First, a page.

For the first time in some four months, things seem to be looking up for Joseph Biden, the soon to be formal nominee of the Democratic Party for the November 3, 2020 showdown with the sitting incumbent Donald Trump.
Not only is Biden consistently posting over 50 per cent approval ratings in national polls versus Trump, he is ahead of anywhere between 5 and 14 points. And as for the Republican President, his approval rating according to a latest survey is 38 per cent, not the only low point of his Presidency but also along the same lines of two other predecessors who were seeking re-election—Jimmy Carter in 1980 and George H.W. Bush in 1992.
Much of Biden’s climbing the charts has not to do with what he has done, but what Trump has, and in the process bringing out the stark differences. Trump’s response to the coronavirus pandemic was pathetic enough—more than 110,000 Americans have lost their lives; about 2 million infected; states which were nudged into fully opening up economic activity are seeing initial signs of spike in infection. The infectious disease specialists, from including within the Trump advisory team, are saying the worst is yet to come and that America is in for the long haul.
The President’s loose lips only cost him political points: telling people that the antidotes to the COVID-19 could be in Clorox, Lysol and other disinfectants; and worse by making the point that one does not have to die on account of the virus—you could as well die driving to school or work.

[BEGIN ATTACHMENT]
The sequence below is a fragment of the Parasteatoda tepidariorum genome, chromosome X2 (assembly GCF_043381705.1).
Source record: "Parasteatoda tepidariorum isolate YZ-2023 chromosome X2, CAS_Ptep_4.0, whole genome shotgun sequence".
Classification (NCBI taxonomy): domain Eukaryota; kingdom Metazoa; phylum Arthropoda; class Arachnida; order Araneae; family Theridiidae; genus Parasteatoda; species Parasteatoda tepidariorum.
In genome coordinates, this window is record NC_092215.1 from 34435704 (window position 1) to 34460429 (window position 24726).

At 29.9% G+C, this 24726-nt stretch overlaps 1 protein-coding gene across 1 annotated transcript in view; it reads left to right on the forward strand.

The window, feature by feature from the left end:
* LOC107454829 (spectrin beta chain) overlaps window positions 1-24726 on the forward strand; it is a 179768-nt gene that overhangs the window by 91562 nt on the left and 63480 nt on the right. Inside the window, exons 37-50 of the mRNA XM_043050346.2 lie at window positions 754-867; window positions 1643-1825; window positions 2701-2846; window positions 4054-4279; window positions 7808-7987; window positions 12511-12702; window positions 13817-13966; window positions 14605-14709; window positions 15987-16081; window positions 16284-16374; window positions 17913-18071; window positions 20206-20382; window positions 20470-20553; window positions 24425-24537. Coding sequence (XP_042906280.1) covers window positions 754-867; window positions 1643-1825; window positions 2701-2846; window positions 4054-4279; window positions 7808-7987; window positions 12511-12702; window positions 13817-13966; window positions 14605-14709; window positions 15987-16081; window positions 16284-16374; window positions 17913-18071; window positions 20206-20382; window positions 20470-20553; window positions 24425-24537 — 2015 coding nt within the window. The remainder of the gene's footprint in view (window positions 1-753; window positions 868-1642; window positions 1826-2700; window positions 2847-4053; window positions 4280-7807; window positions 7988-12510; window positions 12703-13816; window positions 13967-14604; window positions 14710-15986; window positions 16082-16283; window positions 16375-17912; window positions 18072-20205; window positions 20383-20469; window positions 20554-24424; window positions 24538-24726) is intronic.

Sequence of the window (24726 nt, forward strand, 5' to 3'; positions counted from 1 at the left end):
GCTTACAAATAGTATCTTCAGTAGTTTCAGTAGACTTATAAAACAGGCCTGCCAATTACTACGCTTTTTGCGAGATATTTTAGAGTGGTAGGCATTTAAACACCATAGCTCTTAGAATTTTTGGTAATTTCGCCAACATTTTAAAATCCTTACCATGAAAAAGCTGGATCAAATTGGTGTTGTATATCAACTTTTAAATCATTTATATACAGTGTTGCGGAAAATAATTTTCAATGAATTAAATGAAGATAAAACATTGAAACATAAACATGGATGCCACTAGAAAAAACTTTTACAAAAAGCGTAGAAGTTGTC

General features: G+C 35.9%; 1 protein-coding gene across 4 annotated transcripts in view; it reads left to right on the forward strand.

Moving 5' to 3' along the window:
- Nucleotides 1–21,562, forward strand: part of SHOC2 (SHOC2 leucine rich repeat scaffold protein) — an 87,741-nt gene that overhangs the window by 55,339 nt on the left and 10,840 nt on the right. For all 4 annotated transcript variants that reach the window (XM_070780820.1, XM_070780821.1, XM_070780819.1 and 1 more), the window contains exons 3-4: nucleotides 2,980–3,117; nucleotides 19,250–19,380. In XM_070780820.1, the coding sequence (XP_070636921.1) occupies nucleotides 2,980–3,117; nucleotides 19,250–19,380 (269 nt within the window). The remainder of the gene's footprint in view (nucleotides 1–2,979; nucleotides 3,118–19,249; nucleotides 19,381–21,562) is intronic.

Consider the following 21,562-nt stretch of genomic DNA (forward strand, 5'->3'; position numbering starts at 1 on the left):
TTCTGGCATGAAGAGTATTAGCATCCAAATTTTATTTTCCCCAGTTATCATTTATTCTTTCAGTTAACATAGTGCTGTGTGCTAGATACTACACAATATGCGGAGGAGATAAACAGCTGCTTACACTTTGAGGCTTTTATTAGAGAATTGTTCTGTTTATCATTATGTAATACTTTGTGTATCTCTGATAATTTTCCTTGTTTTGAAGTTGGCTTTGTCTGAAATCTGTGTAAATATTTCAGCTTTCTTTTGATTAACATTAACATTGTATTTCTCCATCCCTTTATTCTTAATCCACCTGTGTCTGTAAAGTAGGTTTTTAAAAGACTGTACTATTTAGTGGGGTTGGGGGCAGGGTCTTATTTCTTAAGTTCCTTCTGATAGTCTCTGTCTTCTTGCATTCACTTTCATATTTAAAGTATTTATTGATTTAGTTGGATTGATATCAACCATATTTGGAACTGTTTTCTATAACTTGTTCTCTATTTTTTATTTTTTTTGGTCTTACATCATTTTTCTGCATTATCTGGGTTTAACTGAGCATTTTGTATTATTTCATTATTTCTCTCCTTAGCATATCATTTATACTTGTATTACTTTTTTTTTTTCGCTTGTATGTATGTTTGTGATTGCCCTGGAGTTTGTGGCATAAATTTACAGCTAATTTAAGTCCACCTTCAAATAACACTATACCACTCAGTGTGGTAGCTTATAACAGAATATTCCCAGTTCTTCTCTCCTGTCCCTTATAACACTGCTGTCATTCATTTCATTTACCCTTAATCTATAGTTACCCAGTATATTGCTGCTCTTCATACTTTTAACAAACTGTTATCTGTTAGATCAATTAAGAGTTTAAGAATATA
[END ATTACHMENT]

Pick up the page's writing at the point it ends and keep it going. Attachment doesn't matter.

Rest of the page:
The President was not even allowed the small luxury to enjoy a small piece of “good news”—that the American economy added 2.5 million jobs in the month of May and in the process bringing down the unemployment rate to about 13.3 per cent.
Even as the White House was opening the champagne bottles, it had to quickly put back the corks, no small thanks to George Floyd, an African American who was brutally downed after nearly a nine minute knee choke by a white police officer in Minneapolis. When racial protests broke out all across America that included instances of looting and arson, Trump’s tongue once again got the better of him.
Instead of going on prime time and appealing for calm and reason, the President lashed out at the protestors calling them thugs, looters, and terrorists and threatened to unleash vicious dogs. His rants continued for a few days even as his advisors and campaign managers were looking for ways to put out the political fire.
Even without realizing what they had done, the often ridiculed “Basement Biden” got out of his basement to deliver a stinging message, a message that not only fired up a dormant Democratic political base of his, but also made other Americans who were not formally aligned to him, have second thoughts of their support to Trump.
Apparently, even the Evangelical leader Pat Robertson is said to have conveyed a blunt message to the President on the topic of racial harmony. Presidential advisors know too well that once white Evangelicals and Catholics move away from Trump, that means trouble in capital letters.